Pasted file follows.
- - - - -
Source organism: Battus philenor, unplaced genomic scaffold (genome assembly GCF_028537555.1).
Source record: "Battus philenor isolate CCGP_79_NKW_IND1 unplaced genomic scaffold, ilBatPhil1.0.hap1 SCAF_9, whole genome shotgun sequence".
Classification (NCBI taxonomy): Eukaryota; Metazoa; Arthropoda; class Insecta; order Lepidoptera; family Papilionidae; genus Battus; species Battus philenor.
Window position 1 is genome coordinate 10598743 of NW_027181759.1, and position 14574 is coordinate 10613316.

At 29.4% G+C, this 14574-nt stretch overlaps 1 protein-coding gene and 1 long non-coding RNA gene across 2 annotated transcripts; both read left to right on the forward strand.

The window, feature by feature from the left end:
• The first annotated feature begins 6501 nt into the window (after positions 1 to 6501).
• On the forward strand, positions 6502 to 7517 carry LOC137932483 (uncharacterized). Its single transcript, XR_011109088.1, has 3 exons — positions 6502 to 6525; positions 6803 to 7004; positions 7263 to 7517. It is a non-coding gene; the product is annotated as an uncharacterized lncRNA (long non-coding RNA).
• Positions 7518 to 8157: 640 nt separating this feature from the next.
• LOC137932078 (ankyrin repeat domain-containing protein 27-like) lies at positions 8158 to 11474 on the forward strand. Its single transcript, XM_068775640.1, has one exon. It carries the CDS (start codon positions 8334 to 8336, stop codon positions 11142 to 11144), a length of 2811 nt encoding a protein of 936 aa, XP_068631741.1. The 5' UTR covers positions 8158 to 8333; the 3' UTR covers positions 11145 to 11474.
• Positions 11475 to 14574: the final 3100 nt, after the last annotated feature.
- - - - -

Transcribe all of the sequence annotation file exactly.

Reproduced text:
Source organism: Battus philenor, unplaced genomic scaffold (genome assembly GCF_028537555.1).
Source record: "Battus philenor isolate CCGP_79_NKW_IND1 unplaced genomic scaffold, ilBatPhil1.0.hap1 SCAF_9, whole genome shotgun sequence".
Classification (NCBI taxonomy): Eukaryota; Metazoa; Arthropoda; class Insecta; order Lepidoptera; family Papilionidae; genus Battus; species Battus philenor.
Window position 1 is genome coordinate 10598743 of NW_027181759.1, and position 14574 is coordinate 10613316.

At 29.4% G+C, this 14574-nt stretch overlaps 1 protein-coding gene and 1 long non-coding RNA gene across 2 annotated transcripts; both read left to right on the forward strand.

The window, feature by feature from the left end:
• The first annotated feature begins 6501 nt into the window (after positions 1 to 6501).
• On the forward strand, positions 6502 to 7517 carry LOC137932483 (uncharacterized). Its single transcript, XR_011109088.1, has 3 exons — positions 6502 to 6525; positions 6803 to 7004; positions 7263 to 7517. It is a non-coding gene; the product is annotated as an uncharacterized lncRNA (long non-coding RNA).
• Positions 7518 to 8157: 640 nt separating this feature from the next.
• LOC137932078 (ankyrin repeat domain-containing protein 27-like) lies at positions 8158 to 11474 on the forward strand. Its single transcript, XM_068775640.1, has one exon. It carries the CDS (start codon positions 8334 to 8336, stop codon positions 11142 to 11144), a length of 2811 nt encoding a protein of 936 aa, XP_068631741.1. The 5' UTR covers positions 8158 to 8333; the 3' UTR covers positions 11145 to 11474.
• Positions 11475 to 14574: the final 3100 nt, after the last annotated feature.